The International Handbook of Labour Unions
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The International Handbook of Labour Unions

Responses to Neo-Liberalism

Edited by Gregor Gall, Adrian Wilkinson and Richard Hurd

Since the 1970s, the spread of neo-liberalism across the world has radically reconfigured the relationship between unions, employers and the state. The contributors highlight that this is the major cause and effect of union decline and if there is to be any union revitalisation and return to former levels of influence, then unions need to respond in appropriate political and practical ways. Written in a clear and accessible style, the Handbook examines unions’ efforts to date in many of the major economies of the world, providing foundations for understanding each country.
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Chapter 4: Pragmatism, Ideology or Politics? Unions’ and Workers’ Responses to the Imposition of Neo-liberalism in Argentina

Maurizio Atzeni and Pablo Ghigliani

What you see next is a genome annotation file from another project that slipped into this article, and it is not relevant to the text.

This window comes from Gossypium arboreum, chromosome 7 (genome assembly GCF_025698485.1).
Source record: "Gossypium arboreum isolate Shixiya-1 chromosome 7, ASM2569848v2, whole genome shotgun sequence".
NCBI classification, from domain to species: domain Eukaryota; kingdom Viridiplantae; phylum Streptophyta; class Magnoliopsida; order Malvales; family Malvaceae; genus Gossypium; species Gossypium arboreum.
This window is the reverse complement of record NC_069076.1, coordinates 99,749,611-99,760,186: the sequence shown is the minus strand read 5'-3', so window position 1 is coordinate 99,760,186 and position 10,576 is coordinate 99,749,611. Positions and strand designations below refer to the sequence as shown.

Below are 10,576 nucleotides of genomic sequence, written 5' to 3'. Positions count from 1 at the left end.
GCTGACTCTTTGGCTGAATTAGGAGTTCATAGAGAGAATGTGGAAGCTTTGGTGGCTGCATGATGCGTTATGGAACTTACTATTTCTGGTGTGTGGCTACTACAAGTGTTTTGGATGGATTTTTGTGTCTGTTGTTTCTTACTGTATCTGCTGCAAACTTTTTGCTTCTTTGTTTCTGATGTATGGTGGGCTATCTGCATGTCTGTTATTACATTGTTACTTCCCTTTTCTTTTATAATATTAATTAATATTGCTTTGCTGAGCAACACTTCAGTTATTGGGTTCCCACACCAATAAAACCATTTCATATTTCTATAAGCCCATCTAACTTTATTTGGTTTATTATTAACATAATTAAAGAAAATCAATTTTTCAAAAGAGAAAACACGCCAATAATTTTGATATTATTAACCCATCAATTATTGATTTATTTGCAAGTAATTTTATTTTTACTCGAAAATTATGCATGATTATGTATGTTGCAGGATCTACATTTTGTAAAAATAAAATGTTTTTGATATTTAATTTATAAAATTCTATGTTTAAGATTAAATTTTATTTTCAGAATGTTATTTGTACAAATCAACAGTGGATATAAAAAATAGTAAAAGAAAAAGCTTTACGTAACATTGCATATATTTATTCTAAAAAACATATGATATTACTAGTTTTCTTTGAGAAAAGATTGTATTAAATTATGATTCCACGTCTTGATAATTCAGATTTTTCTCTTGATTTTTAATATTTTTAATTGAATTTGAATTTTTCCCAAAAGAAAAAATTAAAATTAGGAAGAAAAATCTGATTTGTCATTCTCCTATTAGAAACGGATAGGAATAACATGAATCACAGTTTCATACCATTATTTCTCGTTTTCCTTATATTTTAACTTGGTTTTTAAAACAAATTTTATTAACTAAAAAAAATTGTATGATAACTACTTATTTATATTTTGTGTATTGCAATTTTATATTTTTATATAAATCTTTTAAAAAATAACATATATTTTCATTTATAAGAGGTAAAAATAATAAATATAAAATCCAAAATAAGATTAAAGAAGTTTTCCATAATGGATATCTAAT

Maurizio Atzeni and Pablo Ghigliani INTRODUCTION Neo-liberalism has imposed itself as a paradigm of the world economy through geographically and historically uneven processes, producing changes in the social milieu and institutional frameworks of nations in different forms and at different times. These variations in national contexts, important as they are to explain differences for instance in terms of trade unions’ opposition or accommodation to the system, cannot be grasped without considering both the economic and political aspects of neo-liberalism. The generalised implementation of market oriented economic policies, the liberalisation of labour markets, the commodification of the former public sector through privatisation, and the financialisation of the economy, should not be seen then as just changes in the economic sphere but as parts of a more general political project. As Harvey (2005) has argued, this project, starting as a reaction to 1970s economic and social turmoil, aimed to re-establish conditions for capital accumulation and restoration of class power and involved both the creative destruction of institutions, social relations, work organisations and welfare systems and an hegemonic discourse, which legitimised market reforms as natural and common-sense. Harvey’s analysis of neo-liberalism as a worldwide project aimed at rebalancing the class relationship and thus comprehending economic, political and ideological dimensions, seems particularly relevant in the case of Argentina, where since 1976 a combination of all these dimensions has appeared, responding to macroeconomic international variables, local political struggles and social conflicts. Three main neo-liberal phases can be identified. The liberalisation of the economy introduced by...

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